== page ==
Does a functional interaction between X chromosome and autosome exist in vivo to regulate male fertility? If yes, how?

Project: Research project

Project Details


Some related species may look similar but belong to different species due mainly to their inability to exchange genetic materials, a phenomenon known as hybrid incompatibility. One common hybrid incompatibility is caused by genetic or genomic conflicts between parental alleles after fusion of their gametes, which is referred to as postzygotic hybrid incompatibility (PHI). Although PHI is the central question of evolutionary biology, the mechanistic understanding of PHI is rather limited. Isolation of PHI loci or genes is crucial for understanding its mechanism.

The recent discovery of the nematode, C. nigoni, as a sister species of C. briggsae, had opened the possibility of genetic and molecular characterization of PHI for the first time using nematode species. To facilitate the identification of PHI loci, we previously generated nearly 100 green fluorescent protein (GFP) markers that were randomly inserted into different C. briggsae chromosomes. By backcrossing the individual GFP markers with C. nigoni, we produced around 110 introgression lines that each carried a GFP-linked C. briggsae genomic fragments in an otherwise C. nigoni background, which manifests various PHI phenotypes. One of the most common PHIs is hybrid male sterility.

Our functional genomic studies of hybrid sterile males suggest a long-range functional interaction between the sex chromosome X and autosome, which is essential for hybrid male fertility. However, the solid evidence of such an interaction is still lacking. If such an interaction is indeed present, how many are there and how do they regulate hybrid male sterility? The identification of such interacting loci and determination of their molecular identities is crucial for answering these questions. However, identification of these interacting loci/genes would be technically challenging.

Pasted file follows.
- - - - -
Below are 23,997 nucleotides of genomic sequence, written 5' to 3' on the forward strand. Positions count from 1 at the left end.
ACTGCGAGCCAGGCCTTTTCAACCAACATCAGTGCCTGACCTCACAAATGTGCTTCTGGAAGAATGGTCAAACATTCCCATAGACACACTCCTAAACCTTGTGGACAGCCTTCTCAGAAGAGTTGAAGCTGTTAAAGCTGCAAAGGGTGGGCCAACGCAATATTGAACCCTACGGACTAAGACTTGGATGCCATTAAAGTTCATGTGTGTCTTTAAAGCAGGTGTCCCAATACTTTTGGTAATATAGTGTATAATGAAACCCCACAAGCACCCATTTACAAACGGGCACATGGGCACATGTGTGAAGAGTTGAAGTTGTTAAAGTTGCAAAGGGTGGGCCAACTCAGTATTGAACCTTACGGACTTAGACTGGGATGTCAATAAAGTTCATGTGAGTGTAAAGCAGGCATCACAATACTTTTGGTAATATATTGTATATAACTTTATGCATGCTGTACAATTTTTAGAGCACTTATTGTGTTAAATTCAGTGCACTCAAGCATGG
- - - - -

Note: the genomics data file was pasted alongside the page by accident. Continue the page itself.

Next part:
We have recently found that in contrast to the hybrid male sterility between wild-type C. briggsae male and C. nigoni female, the hybrid males are fertile when their X chromosomes are partially derived from a combination of C. briggsae and C. nigoni X chromosomes. This provides a good opportunity for identifying the interacting loci between the X and autosome by backcrossing the fertile males with wild-type C. nigoni females. Our preliminary backcrossing effort supported the presence of such interacting loci between the X chromosome and autosome.

This proposal aims to take advantage of the rescued hybrid F1 male sterility to systematically identify X-autosome interaction loci/genes that are responsible for the hybrid male fertility. The proposed study would provide important insights into whether and how the X and autosome interaction is required for the male’s fertility.
Effective start/end date1/01/1930/06/22

UN Sustainable Development Goals

In 2015, UN member states agreed to 17 global Sustainable Development Goals (SDGs) to end poverty, protect the planet and ensure prosperity for all. This project contributes towards the following SDG(s):

  • SDG 3 - Good Health and Well-being


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